4530.0 - Crime Victimisation, Australia, 2013-14 Quality Declaration 
Previous ISSUE Released at 11:30 AM (CANBERRA TIME) 17/02/2015   
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MOTOR VEHICLE THEFT AND THEFT FROM A MOTOR VEHICLE Endnote 1

MOTOR VEHICLE THEFT

What is motor vehicle theft?

In this survey, motor vehicle theft is defined as an incident where a motor vehicle was stolen from any member of the household. This includes:

    • cars, utilities, motorcycles (including motorised scooters), buses, trucks and motor homes
    • privately owned vehicles and business/employer/company owned vehicles only if the vehicle was used exclusively by members of the household.
Motor vehicle theft excludes boats, trailers and company vehicles not used exclusively by household members.

For the purposes of this survey, motor vehicle theft incidents are considered to be household crimes rather than a crime against an individual person.

Victimisation and reporting rates for 2013-14 (Table 1)

In the 12 months prior to interview in 2013-14, 54,400 households (0.6% of all households) experienced motor vehicle theft. Nearly 9 in 10 households (88%) that experienced a motor vehicle theft reported the most recent incident to police.

Characteristics of motor vehicle theft incidents (Table 22)

In the most recent incident of motor vehicle theft in the 12 months prior to interview, the most common location was the person's, or another person's, home (58% of incidents). The second most common location was 'in the street or other open land' (32%).


THEFT FROM A MOTOR VEHICLE

What is theft from a motor vehicle?

In this survey, theft from a motor vehicle is defined as the theft of property owned by any member of the household from a motor vehicle owned (for private use) by any member of that household.

It excludes:
    • property stolen that belonged to someone not living in the household (e.g. a friend or other relative)
    • property owned by a business or employer (e.g. a computer, mobile phone or work tools)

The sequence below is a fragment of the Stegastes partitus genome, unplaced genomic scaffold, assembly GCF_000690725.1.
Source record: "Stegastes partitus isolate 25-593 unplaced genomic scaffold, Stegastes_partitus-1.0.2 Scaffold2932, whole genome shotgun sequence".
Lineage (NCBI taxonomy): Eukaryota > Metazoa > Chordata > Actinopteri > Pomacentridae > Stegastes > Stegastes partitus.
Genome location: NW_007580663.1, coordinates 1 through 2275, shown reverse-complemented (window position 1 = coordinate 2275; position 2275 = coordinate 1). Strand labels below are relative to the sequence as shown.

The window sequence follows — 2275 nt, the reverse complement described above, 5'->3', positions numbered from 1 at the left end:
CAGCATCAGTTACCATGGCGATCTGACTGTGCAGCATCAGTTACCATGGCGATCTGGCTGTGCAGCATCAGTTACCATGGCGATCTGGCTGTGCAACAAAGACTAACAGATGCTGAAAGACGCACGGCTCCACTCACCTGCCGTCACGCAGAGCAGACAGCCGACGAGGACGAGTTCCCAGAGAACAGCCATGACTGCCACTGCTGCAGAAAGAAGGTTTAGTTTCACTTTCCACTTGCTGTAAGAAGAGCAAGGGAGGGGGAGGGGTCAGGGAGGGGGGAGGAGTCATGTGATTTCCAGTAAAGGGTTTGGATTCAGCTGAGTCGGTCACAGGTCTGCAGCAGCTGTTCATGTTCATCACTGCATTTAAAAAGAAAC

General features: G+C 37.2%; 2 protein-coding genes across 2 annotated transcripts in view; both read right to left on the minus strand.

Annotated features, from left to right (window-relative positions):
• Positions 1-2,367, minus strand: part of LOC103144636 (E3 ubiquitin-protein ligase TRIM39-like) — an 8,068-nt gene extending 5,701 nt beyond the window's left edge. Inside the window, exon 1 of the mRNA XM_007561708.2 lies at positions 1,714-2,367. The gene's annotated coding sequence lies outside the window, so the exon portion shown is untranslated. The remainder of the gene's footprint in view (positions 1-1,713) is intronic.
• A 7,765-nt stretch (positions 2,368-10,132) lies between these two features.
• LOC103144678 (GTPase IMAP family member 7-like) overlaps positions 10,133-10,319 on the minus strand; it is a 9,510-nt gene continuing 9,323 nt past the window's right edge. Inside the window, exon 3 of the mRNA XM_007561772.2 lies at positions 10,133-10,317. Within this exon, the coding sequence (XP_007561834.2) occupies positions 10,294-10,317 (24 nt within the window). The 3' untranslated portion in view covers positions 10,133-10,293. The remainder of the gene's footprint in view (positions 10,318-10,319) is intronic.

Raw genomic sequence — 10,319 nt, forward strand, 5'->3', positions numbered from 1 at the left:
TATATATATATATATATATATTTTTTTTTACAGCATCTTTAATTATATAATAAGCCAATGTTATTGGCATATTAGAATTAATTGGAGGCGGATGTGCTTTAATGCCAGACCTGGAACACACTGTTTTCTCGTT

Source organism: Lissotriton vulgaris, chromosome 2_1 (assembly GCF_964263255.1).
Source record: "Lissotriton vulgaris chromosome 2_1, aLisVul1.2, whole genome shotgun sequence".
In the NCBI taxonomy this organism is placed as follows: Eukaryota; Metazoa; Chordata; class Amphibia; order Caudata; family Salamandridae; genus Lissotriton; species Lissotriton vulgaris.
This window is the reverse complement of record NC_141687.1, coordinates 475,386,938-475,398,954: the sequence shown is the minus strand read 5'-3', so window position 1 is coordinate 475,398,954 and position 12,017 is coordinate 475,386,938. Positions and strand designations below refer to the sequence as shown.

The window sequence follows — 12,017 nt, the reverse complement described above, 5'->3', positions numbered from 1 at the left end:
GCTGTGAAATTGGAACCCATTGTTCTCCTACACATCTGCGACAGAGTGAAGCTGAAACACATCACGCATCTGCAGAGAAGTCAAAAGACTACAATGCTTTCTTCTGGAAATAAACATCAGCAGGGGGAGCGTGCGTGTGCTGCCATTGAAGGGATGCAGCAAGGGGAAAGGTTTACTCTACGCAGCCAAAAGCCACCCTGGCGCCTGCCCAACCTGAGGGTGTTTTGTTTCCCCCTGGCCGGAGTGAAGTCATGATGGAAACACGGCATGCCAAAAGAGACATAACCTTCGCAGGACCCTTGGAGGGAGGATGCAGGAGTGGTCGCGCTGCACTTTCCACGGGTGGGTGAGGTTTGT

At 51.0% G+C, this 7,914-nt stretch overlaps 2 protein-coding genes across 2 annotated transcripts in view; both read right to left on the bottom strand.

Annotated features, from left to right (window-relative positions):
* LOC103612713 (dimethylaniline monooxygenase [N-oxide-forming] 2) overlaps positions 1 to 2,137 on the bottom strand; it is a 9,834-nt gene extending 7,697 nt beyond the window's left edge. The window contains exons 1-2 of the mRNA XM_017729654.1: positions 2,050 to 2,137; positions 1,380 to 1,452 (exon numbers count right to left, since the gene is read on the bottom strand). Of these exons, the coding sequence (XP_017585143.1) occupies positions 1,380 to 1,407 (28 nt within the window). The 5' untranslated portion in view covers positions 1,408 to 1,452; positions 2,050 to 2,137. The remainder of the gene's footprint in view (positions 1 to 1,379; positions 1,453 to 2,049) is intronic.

• property stolen from commercial vehicles (this includes a self-employed business operator whose vehicle is mainly used for work purposes)
    • any break-in into a motor vehicle if nothing was stolen.

Victimisation and reporting rates for 2013-14 (Table 1)

During the 12 months prior to interview, 258,800 households (2.9% of all households) experienced theft from a motor vehicle. Just under half of all households (49%) that experienced theft from a motor vehicle reported the most recent incident to police.

Characteristics of theft from motor vehicle incidents (Table 23)

This section discusses characteristics of the most recent incident for households that experienced theft from a motor vehicle in the 12 months prior to interview.

In the most recent incident of theft from a motor vehicle experienced by households:
    • The most common type of property stolen was money (41%, or 107,100 households), followed by other personal items (32%, or 83,800 households)
    • The most common location of theft from a motor vehicle was the person's home (63%, or 161,600 households), followed by in the street or other open land (16%, or 40,300 households)
    • For around a third (31%, or 79,500 households) of households that experienced theft from a motor vehicle, the main reason for not reporting the incident to police was it was considered to be too trivial or unimportant. A further 11% (or 28,300 households) did not report the incident to police as it was believed that there was nothing the police could do.


ENDNOTE

Endnote 1 All comparisons discussed have been tested for statistical significance with a 95% level of confidence that there is a real difference in the two populations being tested. Only data with a relative standard error (RSE) of less than 25% is referred to in the text of this publication and these estimates are considered sufficiently reliable for general use. To determine whether there is a statistical difference between any other two estimates, significance testing should be undertaken. For further information, refer to the Technical Note.